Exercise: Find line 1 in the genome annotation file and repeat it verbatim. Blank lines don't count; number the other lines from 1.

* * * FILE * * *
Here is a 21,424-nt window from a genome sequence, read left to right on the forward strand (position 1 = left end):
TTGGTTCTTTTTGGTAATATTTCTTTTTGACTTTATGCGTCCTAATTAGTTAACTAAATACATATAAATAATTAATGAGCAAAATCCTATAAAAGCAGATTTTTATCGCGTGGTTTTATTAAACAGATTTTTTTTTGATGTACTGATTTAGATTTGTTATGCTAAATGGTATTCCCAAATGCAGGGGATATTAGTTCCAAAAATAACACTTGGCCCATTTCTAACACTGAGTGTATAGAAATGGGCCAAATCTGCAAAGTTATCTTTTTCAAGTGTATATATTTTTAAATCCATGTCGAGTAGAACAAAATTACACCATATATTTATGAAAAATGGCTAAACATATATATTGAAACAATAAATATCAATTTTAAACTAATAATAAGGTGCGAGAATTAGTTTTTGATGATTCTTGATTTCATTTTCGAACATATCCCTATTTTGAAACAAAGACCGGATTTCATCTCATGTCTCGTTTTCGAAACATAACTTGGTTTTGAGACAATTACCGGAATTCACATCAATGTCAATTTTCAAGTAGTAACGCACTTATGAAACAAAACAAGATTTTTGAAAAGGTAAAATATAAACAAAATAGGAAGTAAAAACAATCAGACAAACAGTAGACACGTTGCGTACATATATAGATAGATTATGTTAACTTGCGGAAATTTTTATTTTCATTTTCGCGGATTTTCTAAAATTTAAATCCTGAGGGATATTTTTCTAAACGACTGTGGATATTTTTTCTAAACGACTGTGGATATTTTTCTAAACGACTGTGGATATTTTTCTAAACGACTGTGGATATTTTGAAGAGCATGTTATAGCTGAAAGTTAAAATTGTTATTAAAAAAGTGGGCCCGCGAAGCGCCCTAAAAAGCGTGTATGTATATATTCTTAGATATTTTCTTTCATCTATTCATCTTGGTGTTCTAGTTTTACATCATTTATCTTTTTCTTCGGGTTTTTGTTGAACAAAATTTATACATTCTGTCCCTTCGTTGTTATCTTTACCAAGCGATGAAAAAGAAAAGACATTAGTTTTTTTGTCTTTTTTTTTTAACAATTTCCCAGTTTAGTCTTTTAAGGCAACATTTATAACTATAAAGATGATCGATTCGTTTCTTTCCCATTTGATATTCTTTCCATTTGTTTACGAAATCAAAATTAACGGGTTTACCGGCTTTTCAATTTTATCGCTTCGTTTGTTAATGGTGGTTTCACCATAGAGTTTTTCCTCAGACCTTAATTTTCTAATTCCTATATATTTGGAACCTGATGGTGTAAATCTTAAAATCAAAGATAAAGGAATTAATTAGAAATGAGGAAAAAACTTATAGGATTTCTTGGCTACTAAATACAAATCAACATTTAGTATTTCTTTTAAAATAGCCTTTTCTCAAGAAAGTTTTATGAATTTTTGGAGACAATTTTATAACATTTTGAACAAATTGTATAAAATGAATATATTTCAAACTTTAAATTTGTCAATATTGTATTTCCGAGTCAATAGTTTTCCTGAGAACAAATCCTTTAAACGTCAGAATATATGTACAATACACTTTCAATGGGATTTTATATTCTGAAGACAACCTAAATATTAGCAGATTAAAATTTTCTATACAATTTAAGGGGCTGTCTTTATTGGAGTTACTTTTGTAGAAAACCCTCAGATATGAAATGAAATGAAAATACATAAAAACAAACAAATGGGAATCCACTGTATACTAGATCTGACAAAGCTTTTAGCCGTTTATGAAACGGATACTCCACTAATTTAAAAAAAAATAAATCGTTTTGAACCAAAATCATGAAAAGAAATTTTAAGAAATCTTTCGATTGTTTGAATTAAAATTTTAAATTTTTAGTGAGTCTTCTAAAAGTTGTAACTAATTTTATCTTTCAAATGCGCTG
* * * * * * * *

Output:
Here is a 21,424-nt window from a genome sequence, read left to right on the forward strand (position 1 = left end):